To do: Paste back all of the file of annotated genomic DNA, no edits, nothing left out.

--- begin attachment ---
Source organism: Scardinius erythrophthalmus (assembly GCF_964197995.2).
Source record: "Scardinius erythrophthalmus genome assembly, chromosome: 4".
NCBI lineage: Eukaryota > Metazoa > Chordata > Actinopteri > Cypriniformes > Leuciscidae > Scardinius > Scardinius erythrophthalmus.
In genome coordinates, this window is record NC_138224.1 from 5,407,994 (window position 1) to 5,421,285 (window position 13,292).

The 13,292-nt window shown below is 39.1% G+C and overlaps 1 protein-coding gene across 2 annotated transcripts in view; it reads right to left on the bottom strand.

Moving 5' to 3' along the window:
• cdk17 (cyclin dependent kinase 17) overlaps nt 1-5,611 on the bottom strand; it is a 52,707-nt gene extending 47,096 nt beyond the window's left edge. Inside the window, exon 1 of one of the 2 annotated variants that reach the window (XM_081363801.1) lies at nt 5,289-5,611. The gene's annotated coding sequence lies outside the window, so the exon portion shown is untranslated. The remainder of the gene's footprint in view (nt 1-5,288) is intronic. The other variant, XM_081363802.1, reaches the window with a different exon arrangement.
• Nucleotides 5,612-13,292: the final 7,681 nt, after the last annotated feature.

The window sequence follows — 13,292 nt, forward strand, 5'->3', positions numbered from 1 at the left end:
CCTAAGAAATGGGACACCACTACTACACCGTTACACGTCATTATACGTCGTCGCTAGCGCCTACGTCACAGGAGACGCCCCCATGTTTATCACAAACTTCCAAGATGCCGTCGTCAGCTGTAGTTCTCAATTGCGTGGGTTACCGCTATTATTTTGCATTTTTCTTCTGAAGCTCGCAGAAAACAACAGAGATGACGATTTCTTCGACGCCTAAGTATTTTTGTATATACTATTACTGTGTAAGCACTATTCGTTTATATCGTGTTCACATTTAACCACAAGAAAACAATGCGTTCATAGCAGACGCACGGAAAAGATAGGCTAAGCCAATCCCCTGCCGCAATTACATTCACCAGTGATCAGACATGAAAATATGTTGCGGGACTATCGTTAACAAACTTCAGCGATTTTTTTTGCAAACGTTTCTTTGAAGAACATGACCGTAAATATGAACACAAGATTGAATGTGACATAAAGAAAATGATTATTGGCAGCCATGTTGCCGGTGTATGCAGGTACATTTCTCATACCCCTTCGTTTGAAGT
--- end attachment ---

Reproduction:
Source organism: Scardinius erythrophthalmus (assembly GCF_964197995.2).
Source record: "Scardinius erythrophthalmus genome assembly, chromosome: 4".
NCBI lineage: Eukaryota > Metazoa > Chordata > Actinopteri > Cypriniformes > Leuciscidae > Scardinius > Scardinius erythrophthalmus.
In genome coordinates, this window is record NC_138224.1 from 5,407,994 (window position 1) to 5,421,285 (window position 13,292).

The 13,292-nt window shown below is 39.1% G+C and overlaps 1 protein-coding gene across 2 annotated transcripts in view; it reads right to left on the bottom strand.

Moving 5' to 3' along the window:
• cdk17 (cyclin dependent kinase 17) overlaps nt 1-5,611 on the bottom strand; it is a 52,707-nt gene extending 47,096 nt beyond the window's left edge. Inside the window, exon 1 of one of the 2 annotated variants that reach the window (XM_081363801.1) lies at nt 5,289-5,611. The gene's annotated coding sequence lies outside the window, so the exon portion shown is untranslated. The remainder of the gene's footprint in view (nt 1-5,288) is intronic. The other variant, XM_081363802.1, reaches the window with a different exon arrangement.
• Nucleotides 5,612-13,292: the final 7,681 nt, after the last annotated feature.

The window sequence follows — 13,292 nt, forward strand, 5'->3', positions numbered from 1 at the left end:
CCTAAGAAATGGGACACCACTACTACACCGTTACACGTCATTATACGTCGTCGCTAGCGCCTACGTCACAGGAGACGCCCCCATGTTTATCACAAACTTCCAAGATGCCGTCGTCAGCTGTAGTTCTCAATTGCGTGGGTTACCGCTATTATTTTGCATTTTTCTTCTGAAGCTCGCAGAAAACAACAGAGATGACGATTTCTTCGACGCCTAAGTATTTTTGTATATACTATTACTGTGTAAGCACTATTCGTTTATATCGTGTTCACATTTAACCACAAGAAAACAATGCGTTCATAGCAGACGCACGGAAAAGATAGGCTAAGCCAATCCCCTGCCGCAATTACATTCACCAGTGATCAGACATGAAAATATGTTGCGGGACTATCGTTAACAAACTTCAGCGATTTTTTTTGCAAACGTTTCTTTGAAGAACATGACCGTAAATATGAACACAAGATTGAATGTGACATAAAGAAAATGATTATTGGCAGCCATGTTGCCGGTGTATGCAGGTACATTTCTCATACCCCTTCGTTTGAAGT